This week was eventful on a couple of different fronts: Fed communications and tensions with Iran. Let’s take a quick look at each of these events individually before getting on to the real meat and potatoes (economic data and corporate earnings/guidance).
It’s not too much of a stretch to say that Fed communications were a disaster this week. On Thursday, New York Fed President John Williams said in his speech at the annual meeting of the Central Bank Research Association that “It’s better to take preventative measures than to wait for disaster to unfold.” Later that same day, Fed Vice Chair Richard Clarida said that cutting interest rates quickly is a good strategy. Between these two comments, the market ramped up expectations for a 50bp rate cut at the July meeting. How much so? As of Thursday’s Fed Funds futures close, the probability for a 50bp rate cut in July skyrocketed from 23% at the beginning of the week to 60%. According to this article, the probability was even higher on an intraday basis. After observing how markets moved, a New York Fed spokesperson clarified Williams remarks stating that his comments were “not about potential policy actions”. And with that clarification, the probability of a 50bp cut in July fell back to 24% on Friday.
As for Iran, tensions seesawed and so did oil prices. On Tuesday, oil prices dropped more than 3% after State Secretary Pompeo said that Iran was ready to negotiate about its missile program and President Trump said that he was not looking for regime change. Of note, this same news flow barely impacted gold. Oil patch fundamentals drove continued declines in oil prices during the middle of the week after data showed a build in US fuel inventories and US Gulf oil platforms returned to service post Hurricane Barry. The chart below shows the air coming out of the oil bubble this past week.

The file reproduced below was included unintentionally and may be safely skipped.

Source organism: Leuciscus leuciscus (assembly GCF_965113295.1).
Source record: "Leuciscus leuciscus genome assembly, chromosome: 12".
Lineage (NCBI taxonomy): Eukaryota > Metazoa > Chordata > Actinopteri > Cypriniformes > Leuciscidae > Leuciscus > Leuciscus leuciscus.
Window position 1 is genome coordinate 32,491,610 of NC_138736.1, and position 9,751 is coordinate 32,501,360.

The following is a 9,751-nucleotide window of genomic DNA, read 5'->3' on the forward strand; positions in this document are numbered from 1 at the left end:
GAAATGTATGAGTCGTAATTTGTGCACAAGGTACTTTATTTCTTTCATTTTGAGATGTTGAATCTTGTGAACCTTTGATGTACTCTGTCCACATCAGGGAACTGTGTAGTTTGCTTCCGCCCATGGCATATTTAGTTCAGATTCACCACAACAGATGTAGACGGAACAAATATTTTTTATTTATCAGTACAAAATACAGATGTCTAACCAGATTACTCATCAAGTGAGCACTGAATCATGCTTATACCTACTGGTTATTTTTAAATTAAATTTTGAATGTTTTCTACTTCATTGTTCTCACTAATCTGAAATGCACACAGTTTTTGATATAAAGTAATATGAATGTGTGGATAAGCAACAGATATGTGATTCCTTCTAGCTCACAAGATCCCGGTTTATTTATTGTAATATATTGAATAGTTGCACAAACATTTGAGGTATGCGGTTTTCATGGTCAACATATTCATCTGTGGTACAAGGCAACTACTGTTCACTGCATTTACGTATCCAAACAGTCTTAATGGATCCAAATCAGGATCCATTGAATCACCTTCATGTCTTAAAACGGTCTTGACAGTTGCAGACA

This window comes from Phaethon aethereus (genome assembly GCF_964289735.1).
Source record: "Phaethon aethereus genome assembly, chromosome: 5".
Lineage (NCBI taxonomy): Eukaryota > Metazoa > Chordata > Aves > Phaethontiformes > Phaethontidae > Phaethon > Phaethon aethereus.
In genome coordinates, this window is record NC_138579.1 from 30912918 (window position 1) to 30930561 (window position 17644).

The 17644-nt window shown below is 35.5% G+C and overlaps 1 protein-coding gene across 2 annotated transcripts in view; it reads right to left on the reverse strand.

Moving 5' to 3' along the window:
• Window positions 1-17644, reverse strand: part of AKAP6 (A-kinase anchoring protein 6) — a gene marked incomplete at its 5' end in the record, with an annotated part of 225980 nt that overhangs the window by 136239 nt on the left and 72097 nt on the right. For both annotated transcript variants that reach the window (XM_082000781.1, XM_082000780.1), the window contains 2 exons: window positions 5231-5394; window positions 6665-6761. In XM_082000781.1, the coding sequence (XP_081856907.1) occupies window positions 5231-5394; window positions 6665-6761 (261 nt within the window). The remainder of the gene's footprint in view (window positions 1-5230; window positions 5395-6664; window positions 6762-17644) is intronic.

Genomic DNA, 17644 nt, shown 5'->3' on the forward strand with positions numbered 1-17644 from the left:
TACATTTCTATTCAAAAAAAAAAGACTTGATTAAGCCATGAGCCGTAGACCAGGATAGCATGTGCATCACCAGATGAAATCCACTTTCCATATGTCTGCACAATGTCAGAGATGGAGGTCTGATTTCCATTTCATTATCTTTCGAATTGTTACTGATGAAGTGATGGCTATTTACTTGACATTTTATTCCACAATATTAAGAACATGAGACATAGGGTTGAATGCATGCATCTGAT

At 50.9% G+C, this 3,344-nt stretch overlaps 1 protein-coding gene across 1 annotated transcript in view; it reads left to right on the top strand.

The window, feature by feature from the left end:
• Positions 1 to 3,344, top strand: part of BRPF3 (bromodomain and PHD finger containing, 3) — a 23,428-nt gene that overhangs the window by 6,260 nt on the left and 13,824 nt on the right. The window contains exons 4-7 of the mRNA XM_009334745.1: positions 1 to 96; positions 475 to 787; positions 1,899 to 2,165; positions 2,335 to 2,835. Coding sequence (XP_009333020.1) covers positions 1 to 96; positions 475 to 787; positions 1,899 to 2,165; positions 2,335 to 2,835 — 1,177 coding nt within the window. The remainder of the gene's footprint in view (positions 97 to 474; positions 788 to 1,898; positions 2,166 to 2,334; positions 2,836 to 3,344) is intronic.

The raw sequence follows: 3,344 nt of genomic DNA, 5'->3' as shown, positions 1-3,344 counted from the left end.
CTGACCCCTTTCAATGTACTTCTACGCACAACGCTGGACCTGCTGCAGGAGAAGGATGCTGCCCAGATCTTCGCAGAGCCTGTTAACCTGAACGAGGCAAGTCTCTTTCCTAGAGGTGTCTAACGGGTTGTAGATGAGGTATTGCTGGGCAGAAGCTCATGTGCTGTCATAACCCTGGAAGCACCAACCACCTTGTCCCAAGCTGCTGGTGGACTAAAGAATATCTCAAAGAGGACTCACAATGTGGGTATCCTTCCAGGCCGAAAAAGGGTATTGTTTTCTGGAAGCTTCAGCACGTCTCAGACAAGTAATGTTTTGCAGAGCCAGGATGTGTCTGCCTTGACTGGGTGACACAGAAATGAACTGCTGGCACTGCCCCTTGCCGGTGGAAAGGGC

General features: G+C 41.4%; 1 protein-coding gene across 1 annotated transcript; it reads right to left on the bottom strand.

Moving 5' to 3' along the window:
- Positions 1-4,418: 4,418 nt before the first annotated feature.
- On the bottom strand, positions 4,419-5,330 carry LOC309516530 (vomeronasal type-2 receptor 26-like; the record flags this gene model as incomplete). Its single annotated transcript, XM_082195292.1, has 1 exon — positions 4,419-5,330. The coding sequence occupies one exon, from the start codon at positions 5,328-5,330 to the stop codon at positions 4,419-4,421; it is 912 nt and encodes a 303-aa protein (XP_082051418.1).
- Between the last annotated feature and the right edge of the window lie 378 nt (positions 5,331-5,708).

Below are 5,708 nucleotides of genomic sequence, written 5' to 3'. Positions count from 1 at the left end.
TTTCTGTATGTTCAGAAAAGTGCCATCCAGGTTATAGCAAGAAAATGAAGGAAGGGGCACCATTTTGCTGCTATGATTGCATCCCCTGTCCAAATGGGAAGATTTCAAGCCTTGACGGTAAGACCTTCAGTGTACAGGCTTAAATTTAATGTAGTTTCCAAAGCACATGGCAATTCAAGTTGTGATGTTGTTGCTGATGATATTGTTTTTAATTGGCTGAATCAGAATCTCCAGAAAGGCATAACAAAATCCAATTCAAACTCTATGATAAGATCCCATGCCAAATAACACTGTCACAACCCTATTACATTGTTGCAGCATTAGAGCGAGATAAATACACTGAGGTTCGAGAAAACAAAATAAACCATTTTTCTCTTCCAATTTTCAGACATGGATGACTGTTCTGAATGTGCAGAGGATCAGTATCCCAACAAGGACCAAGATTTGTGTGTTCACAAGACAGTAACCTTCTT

Renewed tensions at the end of the week, however, halted the decline in oil prices (see the slight rebound on Friday in the chart above) and were clearly a factor in driving gold prices higher on that same day. What happened? On Thursday, President Trump said that the US destroyed an Iranian drone. On Friday, Iran seized a British tanker in the Strait of Hormuz and allowed a second one to proceed after issuing a warning. If you are interested in examining the recent timeline of tensions with Iran in further detail and the impact on oil prices, have a look at last week’s report.
So now let’s get to the main course and where I stand in terms of an outlook. First, recent economic data, on balance, has been better than expected. This has stabilized the Q2 Atlanta Fed GDPNow real GDP estimate which stands at 1.6% as of July 17th. Keep in mind that the chart below is really one based on real-time data as opposed to a forward projection.
Second, corporate earnings (another real-time performance measure) continue to meet or exceed current expectations. Coming into this week, 24 companies out of the S&P 500 had reported and the aggregate expectation was for Q2 earnings to decline 3.0% on 3.7% revenue growth. As of today, 81 companies or 16% of the index have reported and the blended earnings decline now stands at 1.9% on a 3.8% increase in revenues. Putting two and two together, you can infer that profit margins are expected to shrink on a year over year basis but that this dynamic has been effectively baked into analyst estimates.